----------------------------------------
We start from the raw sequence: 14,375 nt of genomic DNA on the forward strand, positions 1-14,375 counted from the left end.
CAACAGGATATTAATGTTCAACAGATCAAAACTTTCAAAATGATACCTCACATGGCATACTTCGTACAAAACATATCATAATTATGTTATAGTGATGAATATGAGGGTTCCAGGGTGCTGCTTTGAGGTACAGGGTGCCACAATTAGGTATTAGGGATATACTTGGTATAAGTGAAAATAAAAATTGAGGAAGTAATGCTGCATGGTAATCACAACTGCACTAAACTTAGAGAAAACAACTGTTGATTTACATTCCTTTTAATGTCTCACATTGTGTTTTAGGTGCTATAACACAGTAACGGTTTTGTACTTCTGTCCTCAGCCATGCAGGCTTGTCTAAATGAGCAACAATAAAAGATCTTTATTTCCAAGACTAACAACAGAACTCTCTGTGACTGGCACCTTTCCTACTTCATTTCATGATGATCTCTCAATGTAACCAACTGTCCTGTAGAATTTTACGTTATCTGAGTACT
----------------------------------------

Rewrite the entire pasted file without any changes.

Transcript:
We start from the raw sequence: 14,375 nt of genomic DNA on the forward strand, positions 1-14,375 counted from the left end.
CAACAGGATATTAATGTTCAACAGATCAAAACTTTCAAAATGATACCTCACATGGCATACTTCGTACAAAACATATCATAATTATGTTATAGTGATGAATATGAGGGTTCCAGGGTGCTGCTTTGAGGTACAGGGTGCCACAATTAGGTATTAGGGATATACTTGGTATAAGTGAAAATAAAAATTGAGGAAGTAATGCTGCATGGTAATCACAACTGCACTAAACTTAGAGAAAACAACTGTTGATTTACATTCCTTTTAATGTCTCACATTGTGTTTTAGGTGCTATAACACAGTAACGGTTTTGTACTTCTGTCCTCAGCCATGCAGGCTTGTCTAAATGAGCAACAATAAAAGATCTTTATTTCCAAGACTAACAACAGAACTCTCTGTGACTGGCACCTTTCCTACTTCATTTCATGATGATCTCTCAATGTAACCAACTGTCCTGTAGAATTTTACGTTATCTGAGTACT